The present invention, rather than using two independent feedback control systems for the overdrive gearset and the Simpson gearset (which would lack dual dynamic interaction compensation during swap-shifting), uses fully interactive feedback control for the two gearsets. Further, the present invention compensates for both the input and intermediate shaft accelerations that occur during swap-shifts, thereby ensuring that there is a sufficient starting pressure to initiate a ratio change in each of the gearsets. A supplementary torque due to rotary inertia is calculated as a function of the various internal inertias. These internal inertias are accounted for in calculating the starting pressures for the friction elements at the start of a shift.

Further, the present invention provides sufficient real-time correction to the desired command for the overdrive gearset friction element to compensate for changes in the Simpson gearset shift progression and shift progression rate.

The present invention further detects shift completion of each gearset independently. It also independently detects ratio change starts for both gearsets.

The swap-shift pressure control system of the invention is a master-slave type control system in which the Simpson gearset friction element is the master and the overdrive gearset friction element is the slave. In general, the Simpson gearset friction element controls the overall ratio range, whereas the overdrive gearset element tracks the shift progression of the Simpson gearset in all modes of control, thereby achieving optimum synchronization.

The independent ratio change detection of both the overdrive gearset and the Simpson gearset uses three speed sensors; i.e., a turbine speed sensor, an intermediate shaft speed sensor, and an output shaft speed sensor. This makes it possible to calculate and detect an independent start of each ratio change as well as an independent end of each ratio change.

The Simpson gearset friction element can enter closed-loop control independently of the overdrive gearset friction element. This prevents premature closed-loop control of the non-slipping friction element and takes full advantage of independent ratio change sensing of both gearsets.

The controller of the present invention makes it possible for the overdrive gearset friction element involved in a shift to hold its pressure to prevent an early ratio change start relative to that of the Simpson gearset. It furthermore provides an ability to independently control the length of time in closed-loop control, or in any other mode of control, for each friction element. Independent state control of the friction elements for each gearset provides accurate information for an adaptive algorithm for time and the particular modes or phases of control, thus improving “learning opportunities.” This would apply for both the torque transfer phase of a ratio change and the inertia phase of a ratio change. The torque transfer phase occurs as pressure of an oncoming friction element is increased to develop torque capacity and the inertia phase occurs as the angular velocity of the torque delivery elements of the gear system change from one level to the other during shift progression.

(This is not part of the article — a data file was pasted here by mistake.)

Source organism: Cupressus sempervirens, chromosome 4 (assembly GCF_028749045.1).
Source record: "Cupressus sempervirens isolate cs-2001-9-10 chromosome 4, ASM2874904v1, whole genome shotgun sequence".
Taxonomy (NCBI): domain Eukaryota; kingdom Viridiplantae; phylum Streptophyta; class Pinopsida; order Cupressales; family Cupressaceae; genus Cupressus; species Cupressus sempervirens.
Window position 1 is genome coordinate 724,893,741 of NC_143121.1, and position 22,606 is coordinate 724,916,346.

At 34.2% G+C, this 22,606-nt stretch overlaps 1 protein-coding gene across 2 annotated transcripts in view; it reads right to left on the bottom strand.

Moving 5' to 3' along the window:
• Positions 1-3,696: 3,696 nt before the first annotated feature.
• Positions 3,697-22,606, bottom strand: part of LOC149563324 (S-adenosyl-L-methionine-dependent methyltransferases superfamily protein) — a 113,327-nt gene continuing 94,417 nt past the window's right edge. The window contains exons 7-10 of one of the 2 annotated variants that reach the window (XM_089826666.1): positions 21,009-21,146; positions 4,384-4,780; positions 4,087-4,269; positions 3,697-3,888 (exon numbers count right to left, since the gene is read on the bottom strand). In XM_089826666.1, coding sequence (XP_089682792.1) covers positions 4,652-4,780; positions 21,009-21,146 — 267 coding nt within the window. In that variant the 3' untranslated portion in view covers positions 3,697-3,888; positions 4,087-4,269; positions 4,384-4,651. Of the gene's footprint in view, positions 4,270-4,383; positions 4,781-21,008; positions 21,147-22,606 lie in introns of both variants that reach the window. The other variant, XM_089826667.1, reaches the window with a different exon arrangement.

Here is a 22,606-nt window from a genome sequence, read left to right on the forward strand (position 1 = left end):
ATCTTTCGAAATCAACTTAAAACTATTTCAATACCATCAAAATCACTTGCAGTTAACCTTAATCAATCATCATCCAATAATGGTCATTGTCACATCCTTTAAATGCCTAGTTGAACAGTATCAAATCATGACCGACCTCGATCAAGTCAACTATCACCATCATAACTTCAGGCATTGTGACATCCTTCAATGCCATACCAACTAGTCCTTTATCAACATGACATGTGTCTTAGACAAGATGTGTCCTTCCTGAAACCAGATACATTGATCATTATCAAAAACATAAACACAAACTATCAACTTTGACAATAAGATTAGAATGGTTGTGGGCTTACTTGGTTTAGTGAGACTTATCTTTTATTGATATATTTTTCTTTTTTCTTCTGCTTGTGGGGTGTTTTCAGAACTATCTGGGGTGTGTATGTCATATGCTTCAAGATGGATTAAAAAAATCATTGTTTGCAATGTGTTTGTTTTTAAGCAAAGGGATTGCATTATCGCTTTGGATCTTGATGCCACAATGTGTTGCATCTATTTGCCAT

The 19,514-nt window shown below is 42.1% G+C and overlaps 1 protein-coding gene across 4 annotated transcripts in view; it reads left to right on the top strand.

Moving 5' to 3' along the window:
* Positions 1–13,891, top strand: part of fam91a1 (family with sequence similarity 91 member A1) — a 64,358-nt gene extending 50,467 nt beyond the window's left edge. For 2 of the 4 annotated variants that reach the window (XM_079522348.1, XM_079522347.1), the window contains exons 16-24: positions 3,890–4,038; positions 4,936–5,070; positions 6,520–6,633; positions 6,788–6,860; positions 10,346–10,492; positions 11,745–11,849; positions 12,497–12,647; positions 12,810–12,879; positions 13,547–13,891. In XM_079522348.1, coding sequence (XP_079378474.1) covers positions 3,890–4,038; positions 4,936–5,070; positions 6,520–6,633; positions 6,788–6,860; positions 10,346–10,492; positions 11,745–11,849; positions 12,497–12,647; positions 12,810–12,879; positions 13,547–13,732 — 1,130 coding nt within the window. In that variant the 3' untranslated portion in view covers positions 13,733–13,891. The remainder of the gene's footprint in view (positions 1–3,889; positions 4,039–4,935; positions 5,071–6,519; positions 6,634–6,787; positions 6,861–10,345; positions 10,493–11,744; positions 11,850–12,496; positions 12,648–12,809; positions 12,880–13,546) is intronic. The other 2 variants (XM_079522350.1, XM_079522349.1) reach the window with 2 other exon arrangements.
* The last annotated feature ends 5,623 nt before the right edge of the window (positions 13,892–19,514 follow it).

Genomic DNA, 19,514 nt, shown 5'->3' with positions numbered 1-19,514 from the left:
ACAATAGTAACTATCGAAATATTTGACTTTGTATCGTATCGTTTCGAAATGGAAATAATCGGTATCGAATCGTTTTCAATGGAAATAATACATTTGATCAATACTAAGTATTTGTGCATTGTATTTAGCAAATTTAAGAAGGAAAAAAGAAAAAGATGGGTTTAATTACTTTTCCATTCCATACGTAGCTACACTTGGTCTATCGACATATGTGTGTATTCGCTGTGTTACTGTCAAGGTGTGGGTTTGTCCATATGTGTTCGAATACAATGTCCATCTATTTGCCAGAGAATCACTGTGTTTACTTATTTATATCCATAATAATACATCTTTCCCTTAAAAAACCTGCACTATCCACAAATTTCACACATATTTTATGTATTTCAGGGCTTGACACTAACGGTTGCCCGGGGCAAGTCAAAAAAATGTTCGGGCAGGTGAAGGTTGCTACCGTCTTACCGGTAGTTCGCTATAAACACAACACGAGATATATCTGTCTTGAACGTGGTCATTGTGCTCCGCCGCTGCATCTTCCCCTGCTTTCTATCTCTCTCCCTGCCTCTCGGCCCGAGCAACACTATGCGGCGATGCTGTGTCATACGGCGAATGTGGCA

The controller of the invention calculates separate starting torques for both the overdrive gearset element and the Simpson gearset element. At the initiation of a swap-shift, the separate starting torques are modified to compensate for the various internal inertias which are affected by the input and intermediate shaft accelerations, which occur during a swap-shift.

The controller of the invention has dual dynamic interaction compensation while applying a closed-loop control for both the friction element of the overdrive gearset and the friction element for the Simpson gearset. Since the overdrive and Simpson gearsets dynamically interact during their simultaneous ratio change, a pressure change in the control of each friction element is seen as a disturbance during control of the other friction element. In this respect, the two controllers for the overdrive gearset and the Simpson gearset are not fully independent since compensation is provided to account for the dynamic interaction. Furthermore, the overdrive controller will apply a real-time correction to the desired controller command for the overdrive gearset friction element to compensate for varying rates of shift progression of the Simpson gearset.

BRIEF DESCRIPTION OF THE DRAWINGS

FIGS. 1 a-1 e are schematic diagrams of the gearing for a swap-shift transmission that may embody the improvements of the invention, FIG. 1 a indicating first gear, FIG. 1 b indicating second gear, FIG. 1 c indicating third gear, FIG. 1 d indicating fourth gear and FIG. 1 e indicating fifth gear;

FIGS. 1 f-1 h are schematic diagrams of the gearing arrangement for a swap-shift transmission of the kind illustrated in FIGS. 1 a-1 e, although the brake drum for the common sun gear of the Simpson gearset has an overrunning coupling in series with a friction brake for accommodating non-synchronous ratio changes, FIGS. 1 f -1 h corresponding respectively to FIGS. 1 c -1 e, respectively, for third gear, fourth gear and fifth gear;